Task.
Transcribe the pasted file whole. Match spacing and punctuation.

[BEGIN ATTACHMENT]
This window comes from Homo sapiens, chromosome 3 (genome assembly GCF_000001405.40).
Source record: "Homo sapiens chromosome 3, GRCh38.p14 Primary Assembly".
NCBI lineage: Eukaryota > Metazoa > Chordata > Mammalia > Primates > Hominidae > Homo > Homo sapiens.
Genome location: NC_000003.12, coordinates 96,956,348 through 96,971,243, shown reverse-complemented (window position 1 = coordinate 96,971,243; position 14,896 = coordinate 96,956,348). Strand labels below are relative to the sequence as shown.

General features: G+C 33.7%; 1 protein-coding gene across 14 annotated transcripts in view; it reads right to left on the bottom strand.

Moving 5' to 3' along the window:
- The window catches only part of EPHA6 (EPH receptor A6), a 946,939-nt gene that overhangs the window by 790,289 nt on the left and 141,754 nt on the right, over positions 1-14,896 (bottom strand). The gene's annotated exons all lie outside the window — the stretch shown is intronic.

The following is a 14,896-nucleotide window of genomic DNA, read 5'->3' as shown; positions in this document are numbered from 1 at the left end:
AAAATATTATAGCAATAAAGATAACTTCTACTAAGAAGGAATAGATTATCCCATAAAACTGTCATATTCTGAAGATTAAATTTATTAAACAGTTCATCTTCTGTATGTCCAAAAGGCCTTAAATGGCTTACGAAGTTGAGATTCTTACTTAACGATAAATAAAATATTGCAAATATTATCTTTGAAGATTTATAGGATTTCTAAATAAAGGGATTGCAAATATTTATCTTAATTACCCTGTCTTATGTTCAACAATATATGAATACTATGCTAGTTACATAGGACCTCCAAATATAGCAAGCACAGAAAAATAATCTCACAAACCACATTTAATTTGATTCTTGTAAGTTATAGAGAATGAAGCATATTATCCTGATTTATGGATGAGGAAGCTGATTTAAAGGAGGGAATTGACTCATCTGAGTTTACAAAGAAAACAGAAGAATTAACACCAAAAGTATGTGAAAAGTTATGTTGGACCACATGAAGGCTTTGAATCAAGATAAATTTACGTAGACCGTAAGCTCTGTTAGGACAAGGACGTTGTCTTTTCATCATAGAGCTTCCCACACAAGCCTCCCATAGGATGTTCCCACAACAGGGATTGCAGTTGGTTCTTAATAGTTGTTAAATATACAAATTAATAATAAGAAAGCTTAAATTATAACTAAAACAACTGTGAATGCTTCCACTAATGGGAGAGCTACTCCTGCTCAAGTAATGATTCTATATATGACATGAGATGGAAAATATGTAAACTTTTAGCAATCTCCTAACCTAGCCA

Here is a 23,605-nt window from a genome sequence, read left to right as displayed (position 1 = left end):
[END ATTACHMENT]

This window comes from Homo sapiens, chromosome 3 (genome assembly GCF_000001405.40).
Source record: "Homo sapiens chromosome 3, GRCh38.p14 Primary Assembly".
NCBI lineage: Eukaryota > Metazoa > Chordata > Mammalia > Primates > Hominidae > Homo > Homo sapiens.
Genome location: NC_000003.12, coordinates 96,956,348 through 96,971,243, shown reverse-complemented (window position 1 = coordinate 96,971,243; position 14,896 = coordinate 96,956,348). Strand labels below are relative to the sequence as shown.

General features: G+C 33.7%; 1 protein-coding gene across 14 annotated transcripts in view; it reads right to left on the bottom strand.

Moving 5' to 3' along the window:
- The window catches only part of EPHA6 (EPH receptor A6), a 946,939-nt gene that overhangs the window by 790,289 nt on the left and 141,754 nt on the right, over positions 1-14,896 (bottom strand). The gene's annotated exons all lie outside the window — the stretch shown is intronic.

The following is a 14,896-nucleotide window of genomic DNA, read 5'->3' as shown; positions in this document are numbered from 1 at the left end:
AAAATATTATAGCAATAAAGATAACTTCTACTAAGAAGGAATAGATTATCCCATAAAACTGTCATATTCTGAAGATTAAATTTATTAAACAGTTCATCTTCTGTATGTCCAAAAGGCCTTAAATGGCTTACGAAGTTGAGATTCTTACTTAACGATAAATAAAATATTGCAAATATTATCTTTGAAGATTTATAGGATTTCTAAATAAAGGGATTGCAAATATTTATCTTAATTACCCTGTCTTATGTTCAACAATATATGAATACTATGCTAGTTACATAGGACCTCCAAATATAGCAAGCACAGAAAAATAATCTCACAAACCACATTTAATTTGATTCTTGTAAGTTATAGAGAATGAAGCATATTATCCTGATTTATGGATGAGGAAGCTGATTTAAAGGAGGGAATTGACTCATCTGAGTTTACAAAGAAAACAGAAGAATTAACACCAAAAGTATGTGAAAAGTTATGTTGGACCACATGAAGGCTTTGAATCAAGATAAATTTACGTAGACCGTAAGCTCTGTTAGGACAAGGACGTTGTCTTTTCATCATAGAGCTTCCCACACAAGCCTCCCATAGGATGTTCCCACAACAGGGATTGCAGTTGGTTCTTAATAGTTGTTAAATATACAAATTAATAATAAGAAAGCTTAAATTATAACTAAAACAACTGTGAATGCTTCCACTAATGGGAGAGCTACTCCTGCTCAAGTAATGATTCTATATATGACATGAGATGGAAAATATGTAAACTTTTAGCAATCTCCTAACCTAGCCA

Here is a 23,605-nt window from a genome sequence, read left to right as displayed (position 1 = left end):